The quaint town is gearing up for its tenth Böllér Festival this year, promising a truly unforgettable experience. With offerings to suit everyone except vegans and vegetarians, this programme is set to captivate attendees of all ages.
In recent years, pig slaughtering has evolved from its traditional role in food production into a great opportunity to delve into the community spirit and Hungarian heritage. This is the goal of the Murakeresztúr Festival too, where each year contestant teams compare their knowledge and artfulness in pig slaughtering, while advocating a Hungarian tradition that goes back centuries. As the largest culinary festival in Zala County, and with the added perk of being completely free, it draws thousands of visitors each year. Endorsed by the Hungarian National Gastronomic Association, it offers a genuine glimpse into the rich culture and unique customs of the people living in the Mura region.
A century-old tradition
Pig butchering holds a cherished place in Hungarian tradition, which has also earned itself a role in the history and the culinary landscape of the country. Tracing its roots back to the earliest mentions of pig slaughtering in our nation during the occupation of the Carpathian Basin, the tradition flourished over subsequent centuries, attaining its current stature in the 19th century. Originally a practice predominantly among the peasantry, it has evolved into the social spectacle we celebrate today.
The start of something great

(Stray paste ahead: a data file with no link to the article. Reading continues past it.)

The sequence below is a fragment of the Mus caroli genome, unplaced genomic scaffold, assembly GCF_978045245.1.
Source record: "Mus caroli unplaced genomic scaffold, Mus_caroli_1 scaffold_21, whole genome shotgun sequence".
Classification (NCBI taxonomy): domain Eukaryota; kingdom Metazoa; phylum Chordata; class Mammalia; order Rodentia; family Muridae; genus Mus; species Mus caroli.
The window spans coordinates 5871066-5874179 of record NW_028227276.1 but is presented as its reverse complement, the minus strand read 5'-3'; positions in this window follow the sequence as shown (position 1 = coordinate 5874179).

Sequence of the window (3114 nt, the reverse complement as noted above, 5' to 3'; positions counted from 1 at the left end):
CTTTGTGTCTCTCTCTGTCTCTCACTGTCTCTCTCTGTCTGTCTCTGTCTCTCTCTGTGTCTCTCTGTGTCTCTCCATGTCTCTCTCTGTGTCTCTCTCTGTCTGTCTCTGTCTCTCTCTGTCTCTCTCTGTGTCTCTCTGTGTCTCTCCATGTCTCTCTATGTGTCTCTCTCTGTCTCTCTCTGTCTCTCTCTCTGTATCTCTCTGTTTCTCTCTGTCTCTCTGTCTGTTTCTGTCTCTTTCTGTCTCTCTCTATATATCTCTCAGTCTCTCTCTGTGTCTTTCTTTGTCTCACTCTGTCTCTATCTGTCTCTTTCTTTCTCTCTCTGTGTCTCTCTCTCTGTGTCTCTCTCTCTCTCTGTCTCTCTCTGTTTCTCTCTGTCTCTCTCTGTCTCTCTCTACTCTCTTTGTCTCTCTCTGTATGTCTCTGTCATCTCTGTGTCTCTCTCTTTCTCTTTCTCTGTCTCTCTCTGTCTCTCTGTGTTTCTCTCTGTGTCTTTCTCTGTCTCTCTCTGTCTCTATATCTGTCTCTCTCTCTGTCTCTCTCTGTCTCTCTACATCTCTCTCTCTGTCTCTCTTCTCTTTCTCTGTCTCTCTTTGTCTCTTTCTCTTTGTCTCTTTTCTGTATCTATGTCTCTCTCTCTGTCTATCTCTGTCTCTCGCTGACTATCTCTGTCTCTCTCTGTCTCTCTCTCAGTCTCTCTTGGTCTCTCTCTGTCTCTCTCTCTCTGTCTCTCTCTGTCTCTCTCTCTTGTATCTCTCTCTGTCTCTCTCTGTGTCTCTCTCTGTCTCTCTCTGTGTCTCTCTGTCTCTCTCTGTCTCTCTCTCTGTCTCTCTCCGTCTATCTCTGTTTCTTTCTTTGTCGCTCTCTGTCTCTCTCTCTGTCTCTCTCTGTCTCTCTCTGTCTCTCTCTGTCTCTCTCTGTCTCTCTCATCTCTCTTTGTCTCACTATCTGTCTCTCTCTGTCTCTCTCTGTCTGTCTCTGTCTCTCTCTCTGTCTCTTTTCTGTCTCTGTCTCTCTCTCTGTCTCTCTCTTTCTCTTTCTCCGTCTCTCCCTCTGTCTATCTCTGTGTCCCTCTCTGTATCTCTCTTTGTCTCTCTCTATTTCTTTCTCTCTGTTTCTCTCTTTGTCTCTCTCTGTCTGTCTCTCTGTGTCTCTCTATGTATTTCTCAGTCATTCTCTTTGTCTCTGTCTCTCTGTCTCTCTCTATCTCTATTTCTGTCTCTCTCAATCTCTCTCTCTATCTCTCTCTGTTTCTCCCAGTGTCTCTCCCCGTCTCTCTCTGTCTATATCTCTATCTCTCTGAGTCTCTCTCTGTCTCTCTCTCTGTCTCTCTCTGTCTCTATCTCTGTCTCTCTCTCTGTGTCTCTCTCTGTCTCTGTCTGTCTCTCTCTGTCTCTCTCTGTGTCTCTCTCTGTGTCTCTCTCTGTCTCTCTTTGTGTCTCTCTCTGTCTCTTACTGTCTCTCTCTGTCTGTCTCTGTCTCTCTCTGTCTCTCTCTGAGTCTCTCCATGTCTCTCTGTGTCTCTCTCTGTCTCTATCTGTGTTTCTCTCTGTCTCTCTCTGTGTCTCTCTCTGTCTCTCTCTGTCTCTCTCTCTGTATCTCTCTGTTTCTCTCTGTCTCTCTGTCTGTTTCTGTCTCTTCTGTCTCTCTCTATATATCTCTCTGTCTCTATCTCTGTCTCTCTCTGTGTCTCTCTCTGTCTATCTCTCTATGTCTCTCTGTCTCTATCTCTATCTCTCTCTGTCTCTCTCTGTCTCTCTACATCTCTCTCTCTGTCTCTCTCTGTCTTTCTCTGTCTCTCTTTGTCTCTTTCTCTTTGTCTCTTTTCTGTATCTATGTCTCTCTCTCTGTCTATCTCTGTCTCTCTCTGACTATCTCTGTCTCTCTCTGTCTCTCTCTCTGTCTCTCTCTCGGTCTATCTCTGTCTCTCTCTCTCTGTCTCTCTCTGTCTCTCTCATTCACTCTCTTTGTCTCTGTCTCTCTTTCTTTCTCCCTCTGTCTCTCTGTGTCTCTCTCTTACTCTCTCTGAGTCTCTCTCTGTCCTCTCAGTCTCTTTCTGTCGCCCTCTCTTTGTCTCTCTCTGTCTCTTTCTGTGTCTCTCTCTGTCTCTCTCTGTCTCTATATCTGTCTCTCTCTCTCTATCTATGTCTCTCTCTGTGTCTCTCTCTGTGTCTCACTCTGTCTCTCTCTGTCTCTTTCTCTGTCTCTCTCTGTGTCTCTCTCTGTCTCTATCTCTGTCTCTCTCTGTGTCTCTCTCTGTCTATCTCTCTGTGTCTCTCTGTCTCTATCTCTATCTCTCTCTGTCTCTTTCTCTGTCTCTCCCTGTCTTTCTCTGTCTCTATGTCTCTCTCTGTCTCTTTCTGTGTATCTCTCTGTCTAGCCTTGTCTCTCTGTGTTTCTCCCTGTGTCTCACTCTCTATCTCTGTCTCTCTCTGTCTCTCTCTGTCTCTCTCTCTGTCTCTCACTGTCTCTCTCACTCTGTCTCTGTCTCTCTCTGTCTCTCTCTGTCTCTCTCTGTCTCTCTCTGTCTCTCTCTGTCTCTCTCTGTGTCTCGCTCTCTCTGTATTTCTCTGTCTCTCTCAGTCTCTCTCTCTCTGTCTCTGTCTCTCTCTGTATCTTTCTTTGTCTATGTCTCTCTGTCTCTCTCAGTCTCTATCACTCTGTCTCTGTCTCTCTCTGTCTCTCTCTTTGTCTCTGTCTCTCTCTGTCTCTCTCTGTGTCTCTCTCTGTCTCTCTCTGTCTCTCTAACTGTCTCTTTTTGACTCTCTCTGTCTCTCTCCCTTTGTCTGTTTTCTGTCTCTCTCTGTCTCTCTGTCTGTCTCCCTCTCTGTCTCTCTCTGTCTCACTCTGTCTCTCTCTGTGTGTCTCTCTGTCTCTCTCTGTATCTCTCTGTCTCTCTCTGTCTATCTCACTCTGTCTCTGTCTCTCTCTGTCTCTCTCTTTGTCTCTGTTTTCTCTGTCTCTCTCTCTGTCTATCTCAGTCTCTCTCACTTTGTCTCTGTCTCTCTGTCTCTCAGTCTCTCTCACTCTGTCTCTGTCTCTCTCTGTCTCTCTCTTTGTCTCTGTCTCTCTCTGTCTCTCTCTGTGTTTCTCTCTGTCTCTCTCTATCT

For many people living in the Hungarian countryside, pig slaughtering is not just a tradition but a way of life. This sentiment holds true for the community leader of Murakeresztúr too, who started the festivals as a hobby-project a decade ago, watching it blossom into the popular annual event it is now. As someone with a rural background, he recognised the importance of bringing the community together and preserving tradition. What began as a local affair quickly garnered regional appeal, attracting participants even from Croatia. This year, ten teams are expected to participate, each preparing their own pig to compare their skills in the most authentic way. Collaborating closely, organisers and contestants alike strive to preserve the event’s intimate ambiance. While there are many teams that consistently return for the festival, fresh faces appear every year, writes Blikk. This diversity ensures that the visitors can get a taste from every region and their culinary delights.
The festival welcomes everyone who’s interested, and it’s peppered with programmes throughout Saturday. From daybreak until midnight, attendees of the Murakeresztúr Festival can partake in a variety of engaging programmes. The little ones can enjoy a playhouse, craft workshops and face painting as well as a special afternoon concert by the Pitypang band. Meanwhile, adults can marvel at the teams’ skills and learn about the traditional and contemporary pig slaughtering and sausage-making techniques, complete with top-notch Hungarian recipes. As for those who are less keen on the intricacies of pig slaughter, colourful concerts abound throughout the day, featuring acts such as the Edda Tribute, the Retroleum band and members of the Neoton family. It’s looking to be an eventful Saturday!
This could also interest you:
please make a donation here